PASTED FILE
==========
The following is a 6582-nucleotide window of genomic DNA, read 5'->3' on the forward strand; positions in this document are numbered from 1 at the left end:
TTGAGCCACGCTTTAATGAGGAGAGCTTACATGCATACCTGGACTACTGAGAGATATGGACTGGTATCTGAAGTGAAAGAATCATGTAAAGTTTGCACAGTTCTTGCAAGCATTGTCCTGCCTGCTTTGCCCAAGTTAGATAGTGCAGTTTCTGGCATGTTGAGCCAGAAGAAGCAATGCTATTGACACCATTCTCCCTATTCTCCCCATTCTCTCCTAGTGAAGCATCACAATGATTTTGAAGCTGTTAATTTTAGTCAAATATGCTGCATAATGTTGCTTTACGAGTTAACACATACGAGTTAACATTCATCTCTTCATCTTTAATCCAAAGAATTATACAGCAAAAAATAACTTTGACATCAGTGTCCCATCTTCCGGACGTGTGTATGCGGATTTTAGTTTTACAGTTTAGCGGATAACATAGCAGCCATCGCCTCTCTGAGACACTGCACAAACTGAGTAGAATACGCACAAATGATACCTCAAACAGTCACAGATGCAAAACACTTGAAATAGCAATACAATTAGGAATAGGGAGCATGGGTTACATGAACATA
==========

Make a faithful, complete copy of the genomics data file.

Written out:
The following is a 6582-nucleotide window of genomic DNA, read 5'->3' on the forward strand; positions in this document are numbered from 1 at the left end:
TTGAGCCACGCTTTAATGAGGAGAGCTTACATGCATACCTGGACTACTGAGAGATATGGACTGGTATCTGAAGTGAAAGAATCATGTAAAGTTTGCACAGTTCTTGCAAGCATTGTCCTGCCTGCTTTGCCCAAGTTAGATAGTGCAGTTTCTGGCATGTTGAGCCAGAAGAAGCAATGCTATTGACACCATTCTCCCTATTCTCCCCATTCTCTCCTAGTGAAGCATCACAATGATTTTGAAGCTGTTAATTTTAGTCAAATATGCTGCATAATGTTGCTTTACGAGTTAACACATACGAGTTAACATTCATCTCTTCATCTTTAATCCAAAGAATTATACAGCAAAAAATAACTTTGACATCAGTGTCCCATCTTCCGGACGTGTGTATGCGGATTTTAGTTTTACAGTTTAGCGGATAACATAGCAGCCATCGCCTCTCTGAGACACTGCACAAACTGAGTAGAATACGCACAAATGATACCTCAAACAGTCACAGATGCAAAACACTTGAAATAGCAATACAATTAGGAATAGGGAGCATGGGTTACATGAACATA